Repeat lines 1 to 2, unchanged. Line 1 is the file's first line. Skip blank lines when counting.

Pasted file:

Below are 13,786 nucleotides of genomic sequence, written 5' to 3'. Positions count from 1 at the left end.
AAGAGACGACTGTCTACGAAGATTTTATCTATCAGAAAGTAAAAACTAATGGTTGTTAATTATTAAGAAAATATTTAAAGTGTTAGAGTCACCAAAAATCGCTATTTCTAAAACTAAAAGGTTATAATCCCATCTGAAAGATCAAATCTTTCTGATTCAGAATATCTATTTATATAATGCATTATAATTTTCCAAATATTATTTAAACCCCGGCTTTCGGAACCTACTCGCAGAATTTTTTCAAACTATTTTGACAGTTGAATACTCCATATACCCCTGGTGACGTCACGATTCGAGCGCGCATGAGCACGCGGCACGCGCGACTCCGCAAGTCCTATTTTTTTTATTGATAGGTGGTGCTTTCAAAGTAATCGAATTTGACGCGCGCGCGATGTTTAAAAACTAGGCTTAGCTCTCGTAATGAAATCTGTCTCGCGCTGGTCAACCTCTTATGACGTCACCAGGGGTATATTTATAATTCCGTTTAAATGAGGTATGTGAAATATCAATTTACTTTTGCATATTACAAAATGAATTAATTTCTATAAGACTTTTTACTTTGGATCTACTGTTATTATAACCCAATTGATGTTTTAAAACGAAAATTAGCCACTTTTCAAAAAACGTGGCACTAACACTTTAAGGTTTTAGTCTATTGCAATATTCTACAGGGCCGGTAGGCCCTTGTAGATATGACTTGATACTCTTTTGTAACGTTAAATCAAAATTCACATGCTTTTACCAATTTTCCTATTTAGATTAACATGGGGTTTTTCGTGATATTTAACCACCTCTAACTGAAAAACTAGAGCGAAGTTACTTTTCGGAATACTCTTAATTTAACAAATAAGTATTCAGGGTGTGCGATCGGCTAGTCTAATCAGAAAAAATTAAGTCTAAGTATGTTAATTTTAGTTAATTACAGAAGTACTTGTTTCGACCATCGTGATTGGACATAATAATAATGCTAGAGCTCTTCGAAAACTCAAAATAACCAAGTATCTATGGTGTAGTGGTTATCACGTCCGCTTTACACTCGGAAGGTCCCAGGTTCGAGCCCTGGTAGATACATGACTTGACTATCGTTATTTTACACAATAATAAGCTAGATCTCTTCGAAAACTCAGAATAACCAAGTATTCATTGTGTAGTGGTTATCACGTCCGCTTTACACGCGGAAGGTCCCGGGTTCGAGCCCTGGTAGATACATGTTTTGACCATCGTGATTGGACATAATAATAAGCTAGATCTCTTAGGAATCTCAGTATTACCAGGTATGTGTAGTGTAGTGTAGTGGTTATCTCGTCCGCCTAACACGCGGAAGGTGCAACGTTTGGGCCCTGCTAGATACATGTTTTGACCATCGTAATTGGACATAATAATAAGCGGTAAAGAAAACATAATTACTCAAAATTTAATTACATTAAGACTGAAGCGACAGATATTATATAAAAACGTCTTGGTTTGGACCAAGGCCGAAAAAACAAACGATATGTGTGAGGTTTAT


Below are 13,786 nucleotides of genomic sequence, written 5' to 3'. Positions count from 1 at the left end.
AAGAGACGACTGTCTACGAAGATTTTATCTATCAGAAAGTAAAAACTAATGGTTGTTAATTATTAAGAAAATATTTAAAGTGTTAGAGTCACCAAAAATCGCTATTTCTAAAACTAAAAGGTTATAATCCCATCTGAAAGATCAAATCTTTCTGATTCAGAATATCTATTTATATAATGCATTATAATTTTCCAAATATTATTTAAACCCCGGCTTTCGGAACCTACTCGCAGAATTTTTTCAAACTATTTTGACAGTTGAATACTCCATATACCCCTGGTGACGTCACGATTCGAGCGCGCATGAGCACGCGGCACGCGCGACTCCGCAAGTCCTATTTTTTTTATTGATAGGTGGTGCTTTCAAAGTAATCGAATTTGACGCGCGCGCGATGTTTAAAAACTAGGCTTAGCTCTCGTAATGAAATCTGTCTCGCGCTGGTCAACCTCTTATGACGTCACCAGGGGTATATTTATAATTCCGTTTAAATGAGGTATGTGAAATATCAATTTACTTTTGCATATTACAAAATGAATTAATTTCTATAAGACTTTTTACTTTGGATCTACTGTTATTATAACCCAATTGATGTTTTAAAACGAAAATTAGCCACTTTTCAAAAAACGTGGCACTAACACTTTAAGGTTTTAGTCTATTGCAATATTCTACAGGGCCGGTAGGCCCTTGTAGATATGACTTGATACTCTTTTGTAACGTTAAATCAAAATTCACATGCTTTTACCAATTTTCCTATTTAGATTAACATGGGGTTTTTCGTGATATTTAACCACCTCTAACTGAAAAACTAGAGCGAAGTTACTTTTCGGAATACTCTTAATTTAACAAATAAGTATTCAGGGTGTGCGATCGGCTAGTCTAATCAGAAAAAATTAAGTCTAAGTATGTTAATTTTAGTTAATTACAGAAGTACTTGTTTCGACCATCGTGATTGGACATAATAATAATGCTAGAGCTCTTCGAAAACTCAAAATAACCAAGTATCTATGGTGTAGTGGTTATCACGTCCGCTTTACACTCGGAAGGTCCCAGGTTCGAGCCCTGGTAGATACATGACTTGACTATCGTTATTTTACACAATAATAAGCTAGATCTCTTCGAAAACTCAGAATAACCAAGTATTCATTGTGTAGTGGTTATCACGTCCGCTTTACACGCGGAAGGTCCCGGGTTCGAGCCCTGGTAGATACATGTTTTGACCATCGTGATTGGACATAATAATAAGCTAGATCTCTTAGGAATCTCAGTATTACCAGGTATGTGTAGTGTAGTGTAGTGGTTATCTCGTCCGCCTAACACGCGGAAGGTGCAACGTTTGGGCCCTGCTAGATACATGTTTTGACCATCGTAATTGGACATAATAATAAGCGGTAAAGAAAACATAATTACTCAAAATTTAATTACATTAAGACTGAAGCGACAGATATTATATAAAAACGTCTTGGTTTGGACCAAGGCCGAAAAAACAAACGATATGTGTGAGGTTTAT